Azitra Receives Rare Pediatric Disease Designation for Netherton Syndrome Treatment
May 27, 2020
The U.S. Food and Drug Administration granted Azitra Rare Pediatric Disease designation for ATR-12 for the treatment of Netherton syndrome, a chronic genetic skin disease that could be life threatening.
Netherton Syndrome (NS) is a rare autosomal recessive disease of the skin, characterized by severe inflammation, pruritus, scaling, redness, and dehydrated skin. It is estimated to affect one of every 200,000 live births worldwide. It has been reported that one in ten infants with NS die in their first year of life. Patients can suffer lifelong challenges including red, scaly skin, hair defects, and an ongoing higher than normal risk for infection and allergy. The disease is caused by mutations in the SPINK5 gene, which encodes the serine protease inhibitor Lympho-epithelial Kazal-type related inhibitor (LEKTI). There are currently few treatment options for NS.
ATR-12 is a proprietary strain of Staphylococcus epidermidis engineered to express therapeutic levels of LEKTI protein to treat NS. The microbiome-based product is designed to reside on the skin and provide continuous delivery of the missing protein. The function of LEKTI is to regulate protease activity in the epidermis. Proteases in the skin play an important role in the shedding of skin cells in a process known as desquamation. When LEKTI is absent or has reduced activity, excess shedding occurs, and the skin is sensitive, open, and appears red and scaly. ATR-12 will be provided as a non-aqueous ointment for topical application.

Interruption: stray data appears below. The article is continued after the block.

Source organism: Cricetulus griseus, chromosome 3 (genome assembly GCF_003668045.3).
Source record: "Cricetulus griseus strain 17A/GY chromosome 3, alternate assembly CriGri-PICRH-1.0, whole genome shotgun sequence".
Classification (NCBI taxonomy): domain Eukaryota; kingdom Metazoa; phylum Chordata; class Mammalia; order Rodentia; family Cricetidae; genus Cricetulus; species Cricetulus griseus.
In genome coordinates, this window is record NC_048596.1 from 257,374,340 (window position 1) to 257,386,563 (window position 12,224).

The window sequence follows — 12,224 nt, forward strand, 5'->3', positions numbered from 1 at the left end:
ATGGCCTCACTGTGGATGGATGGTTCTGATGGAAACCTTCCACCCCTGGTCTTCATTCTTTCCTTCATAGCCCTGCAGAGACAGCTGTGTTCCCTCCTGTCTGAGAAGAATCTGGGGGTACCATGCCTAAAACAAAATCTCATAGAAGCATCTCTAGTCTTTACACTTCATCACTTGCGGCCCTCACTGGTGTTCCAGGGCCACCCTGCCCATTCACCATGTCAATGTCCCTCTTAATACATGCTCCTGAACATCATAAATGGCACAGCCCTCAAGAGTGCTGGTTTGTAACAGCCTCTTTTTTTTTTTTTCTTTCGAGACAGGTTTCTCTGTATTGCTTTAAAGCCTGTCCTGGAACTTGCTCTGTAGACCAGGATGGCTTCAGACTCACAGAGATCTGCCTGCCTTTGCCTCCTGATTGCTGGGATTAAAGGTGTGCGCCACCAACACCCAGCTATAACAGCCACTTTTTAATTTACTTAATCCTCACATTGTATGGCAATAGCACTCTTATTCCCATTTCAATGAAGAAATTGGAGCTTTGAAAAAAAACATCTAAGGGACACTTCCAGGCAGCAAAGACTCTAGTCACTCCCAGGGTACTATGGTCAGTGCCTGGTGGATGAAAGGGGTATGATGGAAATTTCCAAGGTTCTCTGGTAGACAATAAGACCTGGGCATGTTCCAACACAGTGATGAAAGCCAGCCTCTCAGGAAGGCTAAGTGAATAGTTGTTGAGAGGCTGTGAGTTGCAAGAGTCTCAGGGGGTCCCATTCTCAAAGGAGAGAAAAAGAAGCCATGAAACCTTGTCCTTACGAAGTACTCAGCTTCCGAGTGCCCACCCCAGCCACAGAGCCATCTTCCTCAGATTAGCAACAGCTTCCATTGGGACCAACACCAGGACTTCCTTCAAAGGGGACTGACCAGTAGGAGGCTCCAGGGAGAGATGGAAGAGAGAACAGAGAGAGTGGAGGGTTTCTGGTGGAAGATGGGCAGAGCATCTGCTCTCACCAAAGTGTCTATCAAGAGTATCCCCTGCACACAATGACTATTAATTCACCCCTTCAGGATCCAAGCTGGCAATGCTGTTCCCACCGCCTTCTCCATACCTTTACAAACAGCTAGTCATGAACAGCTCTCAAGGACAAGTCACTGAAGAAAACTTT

“Currently available treatments for NS have limited efficacy and can cause serious side effects. We are hopeful that ATR-12 will offer a new treatment option to patients suffering from this life-threatening disorder,” said Richard Andrews, president and CEO of Azitra. “Obtaining Rare Pediatric Disease Designation is a major milestone for ATR-12, a product candidate based on our core microbiome technology.”
Azitra plans to begin clinical testing of ATR-12 in 2021.
The FDA grants Rare Pediatric Disease designation for serious or life-threatening diseases with manifestations in individuals aged from birth to 18 years, including access to the FDA’s expedited review and approval process. The designation makes ATR-12 eligible for a Rare Pediatric Disease Priority Review voucher upon approval of the therapy by the FDA. There are no approved therapies for the condition.
The vouchers can be used to reduce the time of an FDA new drug approval review to six months from ten months. The vouchers are potentially lucrative because they are transferable. Most recently, Sarepta sold its priority review voucher to Vifor Pharma $111 million in February 2020.
Editor’s note: This story was updated to correct the most recent sales of a priority review voucher.
Author: Rare Daily Staff
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